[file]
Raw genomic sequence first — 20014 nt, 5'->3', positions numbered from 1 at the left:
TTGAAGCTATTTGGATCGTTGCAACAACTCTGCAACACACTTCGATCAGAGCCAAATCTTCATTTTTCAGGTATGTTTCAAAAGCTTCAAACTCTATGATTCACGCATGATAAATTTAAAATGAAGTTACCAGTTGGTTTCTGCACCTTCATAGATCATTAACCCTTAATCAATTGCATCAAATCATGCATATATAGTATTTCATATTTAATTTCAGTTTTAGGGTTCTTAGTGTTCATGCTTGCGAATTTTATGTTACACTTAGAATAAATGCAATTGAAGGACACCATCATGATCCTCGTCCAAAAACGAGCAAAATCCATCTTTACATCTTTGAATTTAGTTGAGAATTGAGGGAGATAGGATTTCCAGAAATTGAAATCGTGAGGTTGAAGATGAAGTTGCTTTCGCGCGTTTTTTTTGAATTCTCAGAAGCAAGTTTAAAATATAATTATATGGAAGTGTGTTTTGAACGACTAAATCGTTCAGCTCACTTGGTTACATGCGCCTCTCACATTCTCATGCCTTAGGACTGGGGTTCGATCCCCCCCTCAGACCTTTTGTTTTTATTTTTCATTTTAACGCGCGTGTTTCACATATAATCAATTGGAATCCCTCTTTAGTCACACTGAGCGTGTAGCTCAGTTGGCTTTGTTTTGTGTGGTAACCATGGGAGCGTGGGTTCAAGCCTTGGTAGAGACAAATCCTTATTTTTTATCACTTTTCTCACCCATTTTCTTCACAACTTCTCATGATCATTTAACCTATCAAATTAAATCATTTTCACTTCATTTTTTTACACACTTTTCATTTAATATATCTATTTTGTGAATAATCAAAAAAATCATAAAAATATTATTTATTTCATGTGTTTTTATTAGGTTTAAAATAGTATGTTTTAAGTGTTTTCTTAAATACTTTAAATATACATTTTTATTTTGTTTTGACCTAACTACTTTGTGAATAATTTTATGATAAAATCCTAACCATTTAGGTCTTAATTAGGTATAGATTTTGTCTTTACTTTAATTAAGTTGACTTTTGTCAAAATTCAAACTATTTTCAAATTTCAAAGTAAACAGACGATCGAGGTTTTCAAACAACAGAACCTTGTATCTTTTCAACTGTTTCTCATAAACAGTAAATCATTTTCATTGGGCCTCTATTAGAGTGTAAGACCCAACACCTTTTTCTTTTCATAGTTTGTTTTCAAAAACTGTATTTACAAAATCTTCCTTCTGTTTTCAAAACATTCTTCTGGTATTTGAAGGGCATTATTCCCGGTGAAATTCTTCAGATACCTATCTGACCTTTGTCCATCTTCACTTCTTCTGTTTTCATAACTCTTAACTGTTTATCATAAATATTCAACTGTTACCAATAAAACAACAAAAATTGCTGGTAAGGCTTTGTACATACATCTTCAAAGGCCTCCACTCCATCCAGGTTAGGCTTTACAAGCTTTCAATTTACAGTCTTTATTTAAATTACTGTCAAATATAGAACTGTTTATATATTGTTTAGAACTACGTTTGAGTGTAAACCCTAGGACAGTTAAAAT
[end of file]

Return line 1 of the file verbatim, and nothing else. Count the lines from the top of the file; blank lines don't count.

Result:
Raw genomic sequence first — 20014 nt, 5'->3', positions numbered from 1 at the left: